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Q&A

Does embedding an image, in an email, debauch its appearance or quality?

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My bosses and colleagues prefer images to be embedded, rather than attaching an image to an email — not least because attachments can be wrongly flagged as spam, and because it's easier to see embedded pictures than clicking and opening many attachments. This screenshot hails from that YouTube video.

Many of my colleagues complain that they can't clearly see my embedded images, which appear in lower resolution and quality. But they CAN clearly see the same picture as an attachment. Why? Is my computer the issue? Microsoft Outlook?

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Can you please add more information about the setup *you* use? What version of outlook do you have? H... (1 comment)
Can you please stop using all caps to emphasis words? That comes across as shouting at your audience.... (1 comment)

1 answer

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This is up to the how the email client displays the images, which is something you as the sender have no control over. For embedded images, the client usually re-sizes them to fit in the preview area. With attached images, the image file is viewed in a separate app, which is presumably optimized for displaying images and has its own window it can make whatever size it wants.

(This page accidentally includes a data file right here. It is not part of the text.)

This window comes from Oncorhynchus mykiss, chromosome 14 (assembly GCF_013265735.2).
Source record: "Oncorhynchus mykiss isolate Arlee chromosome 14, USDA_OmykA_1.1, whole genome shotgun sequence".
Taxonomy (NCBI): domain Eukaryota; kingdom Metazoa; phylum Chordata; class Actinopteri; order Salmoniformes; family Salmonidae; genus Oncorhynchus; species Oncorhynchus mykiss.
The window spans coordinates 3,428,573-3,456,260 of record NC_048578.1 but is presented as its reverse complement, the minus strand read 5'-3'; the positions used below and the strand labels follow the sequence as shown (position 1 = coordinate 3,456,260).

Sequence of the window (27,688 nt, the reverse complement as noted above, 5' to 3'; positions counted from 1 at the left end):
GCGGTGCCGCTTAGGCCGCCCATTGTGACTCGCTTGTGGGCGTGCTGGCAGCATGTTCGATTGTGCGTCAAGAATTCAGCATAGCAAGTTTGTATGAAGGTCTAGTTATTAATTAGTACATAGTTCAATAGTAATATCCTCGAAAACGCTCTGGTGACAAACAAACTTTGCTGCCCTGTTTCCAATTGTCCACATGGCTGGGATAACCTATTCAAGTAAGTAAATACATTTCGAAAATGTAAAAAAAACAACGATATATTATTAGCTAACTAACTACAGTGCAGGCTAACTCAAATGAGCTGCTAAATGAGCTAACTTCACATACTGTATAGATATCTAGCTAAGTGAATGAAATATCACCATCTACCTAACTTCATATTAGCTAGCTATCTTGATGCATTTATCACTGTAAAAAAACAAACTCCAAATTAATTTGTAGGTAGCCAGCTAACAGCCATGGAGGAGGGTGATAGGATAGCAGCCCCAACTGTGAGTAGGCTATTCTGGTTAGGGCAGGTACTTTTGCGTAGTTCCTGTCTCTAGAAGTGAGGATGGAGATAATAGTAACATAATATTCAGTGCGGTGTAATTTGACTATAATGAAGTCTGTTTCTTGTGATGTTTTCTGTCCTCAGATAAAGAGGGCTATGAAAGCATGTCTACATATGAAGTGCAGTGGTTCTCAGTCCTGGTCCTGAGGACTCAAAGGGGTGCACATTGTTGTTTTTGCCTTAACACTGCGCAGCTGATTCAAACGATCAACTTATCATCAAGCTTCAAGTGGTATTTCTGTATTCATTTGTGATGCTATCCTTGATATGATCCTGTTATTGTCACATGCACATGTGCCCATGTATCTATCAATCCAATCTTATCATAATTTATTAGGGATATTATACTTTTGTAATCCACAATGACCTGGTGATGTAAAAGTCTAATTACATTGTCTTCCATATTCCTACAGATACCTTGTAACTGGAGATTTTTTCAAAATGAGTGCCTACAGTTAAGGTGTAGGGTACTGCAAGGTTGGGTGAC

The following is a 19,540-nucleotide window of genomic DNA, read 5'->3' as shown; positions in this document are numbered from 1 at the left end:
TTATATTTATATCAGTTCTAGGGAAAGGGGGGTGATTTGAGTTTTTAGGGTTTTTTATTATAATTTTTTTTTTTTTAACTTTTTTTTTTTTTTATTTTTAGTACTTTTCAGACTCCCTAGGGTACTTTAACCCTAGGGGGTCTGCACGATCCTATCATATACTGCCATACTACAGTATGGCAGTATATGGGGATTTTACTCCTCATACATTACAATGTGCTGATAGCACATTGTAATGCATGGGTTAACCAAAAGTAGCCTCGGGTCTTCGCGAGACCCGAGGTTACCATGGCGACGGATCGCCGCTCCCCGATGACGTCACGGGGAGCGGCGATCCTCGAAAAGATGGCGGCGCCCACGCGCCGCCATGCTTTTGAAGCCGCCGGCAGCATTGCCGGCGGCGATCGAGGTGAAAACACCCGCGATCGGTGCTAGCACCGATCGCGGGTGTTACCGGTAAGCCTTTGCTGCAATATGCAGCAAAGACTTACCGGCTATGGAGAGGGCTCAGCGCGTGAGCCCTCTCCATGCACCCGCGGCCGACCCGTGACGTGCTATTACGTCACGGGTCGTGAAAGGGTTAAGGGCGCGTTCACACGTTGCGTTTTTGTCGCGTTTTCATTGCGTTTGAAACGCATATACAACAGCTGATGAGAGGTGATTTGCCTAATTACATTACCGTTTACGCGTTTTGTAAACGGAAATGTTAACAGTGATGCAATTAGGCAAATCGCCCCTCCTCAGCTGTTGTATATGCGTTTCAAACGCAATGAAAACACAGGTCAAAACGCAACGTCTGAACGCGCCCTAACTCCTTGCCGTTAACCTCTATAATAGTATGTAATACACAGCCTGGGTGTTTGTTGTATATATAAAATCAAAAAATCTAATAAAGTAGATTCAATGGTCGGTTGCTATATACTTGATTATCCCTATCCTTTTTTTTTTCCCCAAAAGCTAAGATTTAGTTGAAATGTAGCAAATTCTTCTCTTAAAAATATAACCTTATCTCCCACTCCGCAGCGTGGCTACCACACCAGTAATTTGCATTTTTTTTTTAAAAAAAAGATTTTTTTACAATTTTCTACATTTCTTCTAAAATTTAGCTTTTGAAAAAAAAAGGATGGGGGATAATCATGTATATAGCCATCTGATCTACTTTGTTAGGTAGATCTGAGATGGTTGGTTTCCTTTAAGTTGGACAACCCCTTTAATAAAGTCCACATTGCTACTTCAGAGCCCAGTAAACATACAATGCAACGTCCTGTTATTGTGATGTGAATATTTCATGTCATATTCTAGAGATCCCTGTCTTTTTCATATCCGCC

As a side note, embedded images can be a pain to receive. They are OK if you want to quickly show something, but not when the point is to give someone an image file. Too many email clients make it difficult to extract embedded images to individual files on your machine. This often has to be done manually and separately for each image, whereas most clients have an easy way to save all attachments to your file system in a directory of your choosing.

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